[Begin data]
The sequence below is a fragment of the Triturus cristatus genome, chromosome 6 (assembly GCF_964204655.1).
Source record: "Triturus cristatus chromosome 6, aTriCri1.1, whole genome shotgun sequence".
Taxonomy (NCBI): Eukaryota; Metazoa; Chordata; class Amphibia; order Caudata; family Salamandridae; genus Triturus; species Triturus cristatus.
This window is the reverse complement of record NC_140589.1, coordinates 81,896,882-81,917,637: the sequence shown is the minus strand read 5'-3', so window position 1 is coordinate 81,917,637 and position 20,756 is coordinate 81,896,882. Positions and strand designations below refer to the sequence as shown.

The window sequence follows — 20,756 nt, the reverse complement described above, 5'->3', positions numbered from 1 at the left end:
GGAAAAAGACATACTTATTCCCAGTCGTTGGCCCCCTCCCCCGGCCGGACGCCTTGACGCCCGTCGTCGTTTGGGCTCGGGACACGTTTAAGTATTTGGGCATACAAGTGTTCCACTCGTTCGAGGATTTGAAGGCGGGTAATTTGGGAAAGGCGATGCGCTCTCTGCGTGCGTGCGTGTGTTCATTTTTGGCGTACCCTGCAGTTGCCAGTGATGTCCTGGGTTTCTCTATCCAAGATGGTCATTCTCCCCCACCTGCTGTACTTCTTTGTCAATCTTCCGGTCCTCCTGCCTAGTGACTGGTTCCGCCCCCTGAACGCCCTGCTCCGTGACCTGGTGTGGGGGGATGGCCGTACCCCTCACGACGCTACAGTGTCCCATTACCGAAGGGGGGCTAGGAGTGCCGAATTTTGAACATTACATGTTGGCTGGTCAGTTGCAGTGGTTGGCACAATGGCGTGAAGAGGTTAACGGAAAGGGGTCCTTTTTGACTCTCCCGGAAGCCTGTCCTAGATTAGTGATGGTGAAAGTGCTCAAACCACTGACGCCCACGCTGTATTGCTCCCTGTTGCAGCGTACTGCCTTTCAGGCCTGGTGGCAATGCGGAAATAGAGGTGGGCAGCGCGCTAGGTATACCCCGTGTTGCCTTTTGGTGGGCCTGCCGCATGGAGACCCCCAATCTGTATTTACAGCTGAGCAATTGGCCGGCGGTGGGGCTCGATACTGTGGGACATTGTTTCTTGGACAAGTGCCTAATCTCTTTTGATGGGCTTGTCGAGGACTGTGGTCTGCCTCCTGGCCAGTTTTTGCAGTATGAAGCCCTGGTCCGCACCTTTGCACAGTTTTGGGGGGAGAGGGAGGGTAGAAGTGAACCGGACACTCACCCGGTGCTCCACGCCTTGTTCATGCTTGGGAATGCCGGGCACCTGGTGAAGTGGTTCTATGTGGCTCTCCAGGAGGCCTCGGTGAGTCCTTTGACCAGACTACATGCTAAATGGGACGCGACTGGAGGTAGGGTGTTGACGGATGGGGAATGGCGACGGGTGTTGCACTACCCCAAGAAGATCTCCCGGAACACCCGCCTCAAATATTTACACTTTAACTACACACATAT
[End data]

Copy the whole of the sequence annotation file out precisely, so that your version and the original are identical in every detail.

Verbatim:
The sequence below is a fragment of the Triturus cristatus genome, chromosome 6 (assembly GCF_964204655.1).
Source record: "Triturus cristatus chromosome 6, aTriCri1.1, whole genome shotgun sequence".
Taxonomy (NCBI): Eukaryota; Metazoa; Chordata; class Amphibia; order Caudata; family Salamandridae; genus Triturus; species Triturus cristatus.
This window is the reverse complement of record NC_140589.1, coordinates 81,896,882-81,917,637: the sequence shown is the minus strand read 5'-3', so window position 1 is coordinate 81,917,637 and position 20,756 is coordinate 81,896,882. Positions and strand designations below refer to the sequence as shown.

The window sequence follows — 20,756 nt, the reverse complement described above, 5'->3', positions numbered from 1 at the left end:
GGAAAAAGACATACTTATTCCCAGTCGTTGGCCCCCTCCCCCGGCCGGACGCCTTGACGCCCGTCGTCGTTTGGGCTCGGGACACGTTTAAGTATTTGGGCATACAAGTGTTCCACTCGTTCGAGGATTTGAAGGCGGGTAATTTGGGAAAGGCGATGCGCTCTCTGCGTGCGTGCGTGTGTTCATTTTTGGCGTACCCTGCAGTTGCCAGTGATGTCCTGGGTTTCTCTATCCAAGATGGTCATTCTCCCCCACCTGCTGTACTTCTTTGTCAATCTTCCGGTCCTCCTGCCTAGTGACTGGTTCCGCCCCCTGAACGCCCTGCTCCGTGACCTGGTGTGGGGGGATGGCCGTACCCCTCACGACGCTACAGTGTCCCATTACCGAAGGGGGGCTAGGAGTGCCGAATTTTGAACATTACATGTTGGCTGGTCAGTTGCAGTGGTTGGCACAATGGCGTGAAGAGGTTAACGGAAAGGGGTCCTTTTTGACTCTCCCGGAAGCCTGTCCTAGATTAGTGATGGTGAAAGTGCTCAAACCACTGACGCCCACGCTGTATTGCTCCCTGTTGCAGCGTACTGCCTTTCAGGCCTGGTGGCAATGCGGAAATAGAGGTGGGCAGCGCGCTAGGTATACCCCGTGTTGCCTTTTGGTGGGCCTGCCGCATGGAGACCCCCAATCTGTATTTACAGCTGAGCAATTGGCCGGCGGTGGGGCTCGATACTGTGGGACATTGTTTCTTGGACAAGTGCCTAATCTCTTTTGATGGGCTTGTCGAGGACTGTGGTCTGCCTCCTGGCCAGTTTTTGCAGTATGAAGCCCTGGTCCGCACCTTTGCACAGTTTTGGGGGGAGAGGGAGGGTAGAAGTGAACCGGACACTCACCCGGTGCTCCACGCCTTGTTCATGCTTGGGAATGCCGGGCACCTGGTGAAGTGGTTCTATGTGGCTCTCCAGGAGGCCTCGGTGAGTCCTTTGACCAGACTACATGCTAAATGGGACGCGACTGGAGGTAGGGTGTTGACGGATGGGGAATGGCGACGGGTGTTGCACTACCCCAAGAAGATCTCCCGGAACACCCGCCTCAAATATTTACACTTTAACTACACACATAT